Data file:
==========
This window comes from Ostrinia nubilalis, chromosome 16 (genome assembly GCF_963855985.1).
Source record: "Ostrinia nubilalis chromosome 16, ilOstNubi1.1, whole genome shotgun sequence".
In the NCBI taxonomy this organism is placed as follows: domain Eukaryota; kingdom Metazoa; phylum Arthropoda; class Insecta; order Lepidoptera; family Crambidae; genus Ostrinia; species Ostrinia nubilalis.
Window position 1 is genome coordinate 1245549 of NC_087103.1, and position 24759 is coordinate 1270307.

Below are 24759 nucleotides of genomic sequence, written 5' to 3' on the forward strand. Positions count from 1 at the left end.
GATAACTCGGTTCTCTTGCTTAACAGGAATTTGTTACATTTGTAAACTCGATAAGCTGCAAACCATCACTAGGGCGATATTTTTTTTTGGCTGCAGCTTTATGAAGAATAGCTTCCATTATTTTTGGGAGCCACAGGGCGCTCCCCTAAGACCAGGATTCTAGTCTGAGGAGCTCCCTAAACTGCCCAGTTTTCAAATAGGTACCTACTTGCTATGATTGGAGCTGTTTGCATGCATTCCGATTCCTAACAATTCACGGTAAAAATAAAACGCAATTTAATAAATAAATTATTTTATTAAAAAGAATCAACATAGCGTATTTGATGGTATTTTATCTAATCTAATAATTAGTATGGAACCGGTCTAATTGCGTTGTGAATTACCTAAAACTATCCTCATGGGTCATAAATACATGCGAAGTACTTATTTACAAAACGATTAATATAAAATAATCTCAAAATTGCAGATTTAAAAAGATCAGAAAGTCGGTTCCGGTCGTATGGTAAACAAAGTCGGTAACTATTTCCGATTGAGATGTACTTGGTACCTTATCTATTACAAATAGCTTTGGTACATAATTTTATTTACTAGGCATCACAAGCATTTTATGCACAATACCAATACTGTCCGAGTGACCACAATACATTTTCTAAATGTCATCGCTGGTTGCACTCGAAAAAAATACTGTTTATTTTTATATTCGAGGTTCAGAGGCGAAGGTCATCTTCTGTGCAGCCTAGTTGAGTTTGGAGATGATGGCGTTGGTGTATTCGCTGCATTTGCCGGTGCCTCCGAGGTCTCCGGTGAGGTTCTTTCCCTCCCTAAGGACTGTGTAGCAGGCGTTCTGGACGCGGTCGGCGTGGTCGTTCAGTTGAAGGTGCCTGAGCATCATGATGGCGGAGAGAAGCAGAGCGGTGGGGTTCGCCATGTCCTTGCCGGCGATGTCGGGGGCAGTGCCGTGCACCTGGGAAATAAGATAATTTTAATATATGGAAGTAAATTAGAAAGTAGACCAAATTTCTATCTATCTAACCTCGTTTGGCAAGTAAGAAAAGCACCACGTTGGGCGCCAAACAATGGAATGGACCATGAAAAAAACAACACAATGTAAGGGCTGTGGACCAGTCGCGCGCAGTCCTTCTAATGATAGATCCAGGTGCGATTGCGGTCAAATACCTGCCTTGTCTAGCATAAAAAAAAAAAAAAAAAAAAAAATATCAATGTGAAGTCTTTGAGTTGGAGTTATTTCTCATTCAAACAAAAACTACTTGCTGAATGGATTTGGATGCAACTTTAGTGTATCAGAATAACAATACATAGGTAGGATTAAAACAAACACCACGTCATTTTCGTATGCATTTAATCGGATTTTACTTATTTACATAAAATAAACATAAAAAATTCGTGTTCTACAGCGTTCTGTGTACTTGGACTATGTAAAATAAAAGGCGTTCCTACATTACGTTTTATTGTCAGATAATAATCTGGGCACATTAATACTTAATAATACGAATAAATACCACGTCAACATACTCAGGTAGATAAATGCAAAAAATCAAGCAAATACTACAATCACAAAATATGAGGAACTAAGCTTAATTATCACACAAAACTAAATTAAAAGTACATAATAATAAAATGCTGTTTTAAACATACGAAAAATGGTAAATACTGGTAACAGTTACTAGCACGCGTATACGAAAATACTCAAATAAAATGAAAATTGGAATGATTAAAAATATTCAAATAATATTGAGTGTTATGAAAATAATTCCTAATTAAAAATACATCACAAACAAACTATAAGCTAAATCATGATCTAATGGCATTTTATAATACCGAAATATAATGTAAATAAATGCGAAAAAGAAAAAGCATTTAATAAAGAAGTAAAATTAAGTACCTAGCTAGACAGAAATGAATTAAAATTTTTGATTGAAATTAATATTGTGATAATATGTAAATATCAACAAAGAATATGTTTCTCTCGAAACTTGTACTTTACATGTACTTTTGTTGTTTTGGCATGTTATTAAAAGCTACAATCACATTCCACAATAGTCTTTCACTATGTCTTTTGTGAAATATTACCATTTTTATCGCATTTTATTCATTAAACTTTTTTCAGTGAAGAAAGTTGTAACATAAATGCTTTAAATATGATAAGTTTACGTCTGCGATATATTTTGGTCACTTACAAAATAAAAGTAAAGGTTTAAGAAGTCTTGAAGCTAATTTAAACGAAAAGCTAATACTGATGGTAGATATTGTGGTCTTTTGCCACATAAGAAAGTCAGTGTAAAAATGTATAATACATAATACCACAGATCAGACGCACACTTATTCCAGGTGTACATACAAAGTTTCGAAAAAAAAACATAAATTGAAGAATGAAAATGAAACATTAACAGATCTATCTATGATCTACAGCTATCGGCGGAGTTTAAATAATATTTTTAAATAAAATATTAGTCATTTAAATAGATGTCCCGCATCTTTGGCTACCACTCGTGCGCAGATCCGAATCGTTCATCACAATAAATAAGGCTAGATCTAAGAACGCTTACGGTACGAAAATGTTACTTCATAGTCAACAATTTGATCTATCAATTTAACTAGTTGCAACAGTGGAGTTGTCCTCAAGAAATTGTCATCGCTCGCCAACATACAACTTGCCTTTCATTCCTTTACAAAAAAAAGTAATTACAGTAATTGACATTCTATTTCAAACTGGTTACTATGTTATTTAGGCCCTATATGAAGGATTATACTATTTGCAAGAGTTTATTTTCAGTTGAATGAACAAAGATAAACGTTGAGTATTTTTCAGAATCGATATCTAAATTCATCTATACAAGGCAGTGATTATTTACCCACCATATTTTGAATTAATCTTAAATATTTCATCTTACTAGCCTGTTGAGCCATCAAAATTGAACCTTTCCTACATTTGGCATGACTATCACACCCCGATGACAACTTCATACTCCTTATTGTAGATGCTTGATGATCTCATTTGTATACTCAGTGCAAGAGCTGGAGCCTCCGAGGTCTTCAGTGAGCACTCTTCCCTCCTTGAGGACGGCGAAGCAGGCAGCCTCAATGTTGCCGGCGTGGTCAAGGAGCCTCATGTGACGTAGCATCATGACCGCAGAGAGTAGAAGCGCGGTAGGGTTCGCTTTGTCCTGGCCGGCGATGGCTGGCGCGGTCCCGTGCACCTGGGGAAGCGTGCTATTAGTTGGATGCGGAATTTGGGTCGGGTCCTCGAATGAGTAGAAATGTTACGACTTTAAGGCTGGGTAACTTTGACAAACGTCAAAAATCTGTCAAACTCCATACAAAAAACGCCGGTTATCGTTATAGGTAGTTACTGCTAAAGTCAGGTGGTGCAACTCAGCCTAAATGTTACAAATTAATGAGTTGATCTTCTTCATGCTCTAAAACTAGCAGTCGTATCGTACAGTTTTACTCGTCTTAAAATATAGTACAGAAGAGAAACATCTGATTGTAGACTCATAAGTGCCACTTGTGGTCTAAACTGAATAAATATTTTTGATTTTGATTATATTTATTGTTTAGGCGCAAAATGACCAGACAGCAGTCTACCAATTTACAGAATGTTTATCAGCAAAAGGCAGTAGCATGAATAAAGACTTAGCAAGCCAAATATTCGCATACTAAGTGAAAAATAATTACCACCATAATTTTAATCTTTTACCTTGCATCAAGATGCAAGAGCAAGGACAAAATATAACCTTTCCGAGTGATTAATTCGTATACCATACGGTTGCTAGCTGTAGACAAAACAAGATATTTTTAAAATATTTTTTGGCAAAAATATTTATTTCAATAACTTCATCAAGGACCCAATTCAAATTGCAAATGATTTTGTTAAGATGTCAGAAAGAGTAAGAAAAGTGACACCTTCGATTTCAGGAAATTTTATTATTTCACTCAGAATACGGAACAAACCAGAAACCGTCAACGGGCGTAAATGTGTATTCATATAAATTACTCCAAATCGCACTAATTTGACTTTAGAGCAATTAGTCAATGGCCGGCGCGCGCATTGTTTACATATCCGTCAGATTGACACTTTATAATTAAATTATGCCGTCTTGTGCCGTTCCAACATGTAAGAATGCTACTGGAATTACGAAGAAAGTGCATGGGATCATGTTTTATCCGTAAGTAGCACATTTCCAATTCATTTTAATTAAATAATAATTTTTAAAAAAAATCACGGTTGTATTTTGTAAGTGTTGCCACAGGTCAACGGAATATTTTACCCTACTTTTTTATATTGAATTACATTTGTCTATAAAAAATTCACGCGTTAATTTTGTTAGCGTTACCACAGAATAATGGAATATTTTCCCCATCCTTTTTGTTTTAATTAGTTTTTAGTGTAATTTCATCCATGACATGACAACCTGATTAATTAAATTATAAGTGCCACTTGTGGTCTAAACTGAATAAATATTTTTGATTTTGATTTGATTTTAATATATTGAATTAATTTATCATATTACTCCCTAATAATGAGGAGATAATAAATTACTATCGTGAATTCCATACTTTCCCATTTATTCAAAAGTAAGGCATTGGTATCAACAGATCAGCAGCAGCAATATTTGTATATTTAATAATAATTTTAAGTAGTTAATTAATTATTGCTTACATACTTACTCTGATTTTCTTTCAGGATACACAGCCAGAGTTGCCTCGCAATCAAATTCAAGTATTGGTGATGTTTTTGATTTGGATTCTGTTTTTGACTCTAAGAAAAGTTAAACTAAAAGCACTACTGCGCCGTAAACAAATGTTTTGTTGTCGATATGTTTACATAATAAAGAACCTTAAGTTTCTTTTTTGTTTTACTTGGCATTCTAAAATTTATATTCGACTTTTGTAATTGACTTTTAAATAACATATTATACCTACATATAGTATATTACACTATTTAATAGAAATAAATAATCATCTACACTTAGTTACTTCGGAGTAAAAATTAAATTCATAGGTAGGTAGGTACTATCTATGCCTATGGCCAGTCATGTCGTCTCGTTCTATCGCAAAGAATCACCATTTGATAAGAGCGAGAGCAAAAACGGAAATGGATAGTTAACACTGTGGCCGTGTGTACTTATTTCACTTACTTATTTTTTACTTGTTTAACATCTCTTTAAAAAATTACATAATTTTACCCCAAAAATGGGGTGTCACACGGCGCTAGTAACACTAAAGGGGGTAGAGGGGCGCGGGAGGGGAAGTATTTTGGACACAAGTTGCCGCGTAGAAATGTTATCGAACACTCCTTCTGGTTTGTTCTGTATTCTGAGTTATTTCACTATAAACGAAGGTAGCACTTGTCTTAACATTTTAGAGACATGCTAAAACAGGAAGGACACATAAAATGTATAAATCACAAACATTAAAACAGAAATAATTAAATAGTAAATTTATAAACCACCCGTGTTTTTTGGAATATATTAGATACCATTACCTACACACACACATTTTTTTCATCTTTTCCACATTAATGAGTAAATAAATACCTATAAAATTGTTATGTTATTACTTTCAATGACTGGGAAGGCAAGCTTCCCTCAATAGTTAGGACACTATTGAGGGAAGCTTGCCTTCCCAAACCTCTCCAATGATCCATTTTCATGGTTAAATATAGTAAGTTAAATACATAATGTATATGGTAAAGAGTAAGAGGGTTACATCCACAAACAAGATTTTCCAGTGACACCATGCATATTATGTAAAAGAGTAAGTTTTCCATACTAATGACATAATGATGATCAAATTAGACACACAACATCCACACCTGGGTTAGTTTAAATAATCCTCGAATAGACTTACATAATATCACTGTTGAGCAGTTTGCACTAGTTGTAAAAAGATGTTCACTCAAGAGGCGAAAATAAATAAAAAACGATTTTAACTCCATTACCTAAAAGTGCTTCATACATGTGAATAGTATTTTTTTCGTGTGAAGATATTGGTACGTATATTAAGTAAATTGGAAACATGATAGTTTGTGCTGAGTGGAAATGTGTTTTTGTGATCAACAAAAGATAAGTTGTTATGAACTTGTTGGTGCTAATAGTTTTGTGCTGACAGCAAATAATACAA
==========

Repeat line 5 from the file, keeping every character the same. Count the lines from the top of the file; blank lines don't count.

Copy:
Below are 24759 nucleotides of genomic sequence, written 5' to 3' on the forward strand. Positions count from 1 at the left end.